I will never place transient or stringent sound in the center during dialog but that whole is plain ugly sounding.

And sometimes when the scene is delicate enough I to will stay out of the center all together. But that is not my general "concept" but a active choice.

Bleeding the sound from a few stems to the center is not the same as taking a real choice while mixing on what elements would serve the sound the be panned over the center.

In my opinion it's easier and sounds better to use center distribution to move center components out of the center when needed, rather than diverging them there and lessening the width of the music.
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23rd December 2012
Old 23rd December 2012
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great info here! got a related question - you guys use any surround compressors or limiters when finishing/mastering your surround cues?
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23rd December 2012
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In general no, but sometimes on almost all cues.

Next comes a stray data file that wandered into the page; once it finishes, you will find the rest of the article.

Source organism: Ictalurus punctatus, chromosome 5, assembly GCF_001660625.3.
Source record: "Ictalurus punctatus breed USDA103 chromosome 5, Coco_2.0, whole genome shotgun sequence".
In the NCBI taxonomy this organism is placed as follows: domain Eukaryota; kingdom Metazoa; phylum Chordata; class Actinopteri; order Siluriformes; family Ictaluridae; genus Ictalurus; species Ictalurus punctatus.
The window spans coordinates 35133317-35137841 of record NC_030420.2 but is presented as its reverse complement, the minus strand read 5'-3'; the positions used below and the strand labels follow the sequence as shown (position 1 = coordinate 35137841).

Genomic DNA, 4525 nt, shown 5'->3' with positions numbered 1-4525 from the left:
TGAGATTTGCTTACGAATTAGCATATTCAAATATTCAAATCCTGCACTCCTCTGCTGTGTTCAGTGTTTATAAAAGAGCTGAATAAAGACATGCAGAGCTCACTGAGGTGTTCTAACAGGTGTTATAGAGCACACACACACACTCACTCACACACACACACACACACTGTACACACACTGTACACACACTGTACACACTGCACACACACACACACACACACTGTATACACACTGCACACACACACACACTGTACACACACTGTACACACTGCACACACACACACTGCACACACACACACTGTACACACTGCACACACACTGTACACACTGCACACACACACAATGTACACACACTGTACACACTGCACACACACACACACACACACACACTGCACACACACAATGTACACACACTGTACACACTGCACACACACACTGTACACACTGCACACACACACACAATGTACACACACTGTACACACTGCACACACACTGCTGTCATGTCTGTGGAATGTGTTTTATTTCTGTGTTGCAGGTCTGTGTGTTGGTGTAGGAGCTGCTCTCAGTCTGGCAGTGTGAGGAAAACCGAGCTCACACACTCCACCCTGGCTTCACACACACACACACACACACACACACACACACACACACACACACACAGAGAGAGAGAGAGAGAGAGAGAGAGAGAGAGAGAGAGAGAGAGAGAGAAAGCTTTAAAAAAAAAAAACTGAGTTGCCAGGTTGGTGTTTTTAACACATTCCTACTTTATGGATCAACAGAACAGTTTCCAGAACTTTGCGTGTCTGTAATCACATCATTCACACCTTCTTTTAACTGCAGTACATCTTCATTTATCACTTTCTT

No hard and fast rules. As always it depends...

Oh one hard and fast rule, on orchestra for feature film, never.

But to be honest it's not done as much as a mastering thing, it's for character and sound. Final top level decisions needs to be done on the stage with everything else playing. More dynamic is better in general.
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23rd December 2012
Old 23rd December 2012
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thanks erik, why not on orchestra for film? is it becuase the final mix with music, dialogue, fx are usually mixed with limiting/compressors on the master track?

also...when you say 'orchestra' for feature film, are you referring to live players, sampled instruments? or both...?

and last but not least, is it generally alright to use compressors and limiters on individual instruments/tracks in an orchestra project or better to do without?
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23rd December 2012
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Well, I just don't like the sound of compression in general on acoustic orchestra, especially not on strings.
Otoh, I've received less than stellar recordings with bad dynamics and where just writing automation just didn't cut it. That time I did use compressors on the strings. So again, it's never a simple yes/no answer.

And I have used tube compression (fairchild 670) on strings on non standard hybrid/orchestral project. It did add warmth and some tube saturation to it that worked for that type of project.

But in general I don't like it. As you can see, the never in my previous post is open to discussion...
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23rd December 2012